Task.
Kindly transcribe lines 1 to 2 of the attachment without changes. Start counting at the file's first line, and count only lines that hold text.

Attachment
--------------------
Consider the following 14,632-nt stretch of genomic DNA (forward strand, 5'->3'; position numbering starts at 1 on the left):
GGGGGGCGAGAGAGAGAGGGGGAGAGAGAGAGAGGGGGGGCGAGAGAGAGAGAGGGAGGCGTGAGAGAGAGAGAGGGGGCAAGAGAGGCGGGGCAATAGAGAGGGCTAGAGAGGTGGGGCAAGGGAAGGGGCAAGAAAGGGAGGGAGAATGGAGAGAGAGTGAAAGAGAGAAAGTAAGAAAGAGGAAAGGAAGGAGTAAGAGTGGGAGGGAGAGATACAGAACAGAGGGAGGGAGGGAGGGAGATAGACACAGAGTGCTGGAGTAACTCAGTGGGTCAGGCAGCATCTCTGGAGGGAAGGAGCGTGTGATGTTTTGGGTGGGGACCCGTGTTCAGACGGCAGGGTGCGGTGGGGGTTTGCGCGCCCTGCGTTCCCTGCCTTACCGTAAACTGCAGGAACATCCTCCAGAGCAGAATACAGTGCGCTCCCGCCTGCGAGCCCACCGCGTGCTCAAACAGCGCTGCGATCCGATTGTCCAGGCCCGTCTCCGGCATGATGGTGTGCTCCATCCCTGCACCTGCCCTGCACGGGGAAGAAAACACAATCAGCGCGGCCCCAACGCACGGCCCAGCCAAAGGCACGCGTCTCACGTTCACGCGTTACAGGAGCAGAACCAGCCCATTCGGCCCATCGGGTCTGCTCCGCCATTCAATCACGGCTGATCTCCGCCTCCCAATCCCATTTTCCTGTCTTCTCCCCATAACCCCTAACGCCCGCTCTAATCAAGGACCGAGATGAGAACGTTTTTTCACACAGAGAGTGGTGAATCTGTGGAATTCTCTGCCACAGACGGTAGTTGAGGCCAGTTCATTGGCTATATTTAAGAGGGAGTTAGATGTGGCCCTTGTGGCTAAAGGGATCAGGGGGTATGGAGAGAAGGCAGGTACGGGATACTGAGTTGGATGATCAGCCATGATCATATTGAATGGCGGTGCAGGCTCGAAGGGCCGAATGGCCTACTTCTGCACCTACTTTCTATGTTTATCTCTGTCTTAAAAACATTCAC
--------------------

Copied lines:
Consider the following 14,632-nt stretch of genomic DNA (forward strand, 5'->3'; position numbering starts at 1 on the left):
GGGGGGCGAGAGAGAGAGGGGGAGAGAGAGAGAGGGGGGGCGAGAGAGAGAGAGGGAGGCGTGAGAGAGAGAGAGGGGGCAAGAGAGGCGGGGCAATAGAGAGGGCTAGAGAGGTGGGGCAAGGGAAGGGGCAAGAAAGGGAGGGAGAATGGAGAGAGAGTGAAAGAGAGAAAGTAAGAAAGAGGAAAGGAAGGAGTAAGAGTGGGAGGGAGAGATACAGAACAGAGGGAGGGAGGGAGGGAGATAGACACAGAGTGCTGGAGTAACTCAGTGGGTCAGGCAGCATCTCTGGAGGGAAGGAGCGTGTGATGTTTTGGGTGGGGACCCGTGTTCAGACGGCAGGGTGCGGTGGGGGTTTGCGCGCCCTGCGTTCCCTGCCTTACCGTAAACTGCAGGAACATCCTCCAGAGCAGAATACAGTGCGCTCCCGCCTGCGAGCCCACCGCGTGCTCAAACAGCGCTGCGATCCGATTGTCCAGGCCCGTCTCCGGCATGATGGTGTGCTCCATCCCTGCACCTGCCCTGCACGGGGAAGAAAACACAATCAGCGCGGCCCCAACGCACGGCCCAGCCAAAGGCACGCGTCTCACGTTCACGCGTTACAGGAGCAGAACCAGCCCATTCGGCCCATCGGGTCTGCTCCGCCATTCAATCACGGCTGATCTCCGCCTCCCAATCCCATTTTCCTGTCTTCTCCCCATAACCCCTAACGCCCGCTCTAATCAAGGACCGAGATGAGAACGTTTTTTCACACAGAGAGTGGTGAATCTGTGGAATTCTCTGCCACAGACGGTAGTTGAGGCCAGTTCATTGGCTATATTTAAGAGGGAGTTAGATGTGGCCCTTGTGGCTAAAGGGATCAGGGGGTATGGAGAGAAGGCAGGTACGGGATACTGAGTTGGATGATCAGCCATGATCATATTGAATGGCGGTGCAGGCTCGAAGGGCCGAATGGCCTACTTCTGCACCTACTTTCTATGTTTATCTCTGTCTTAAAAACATTCAC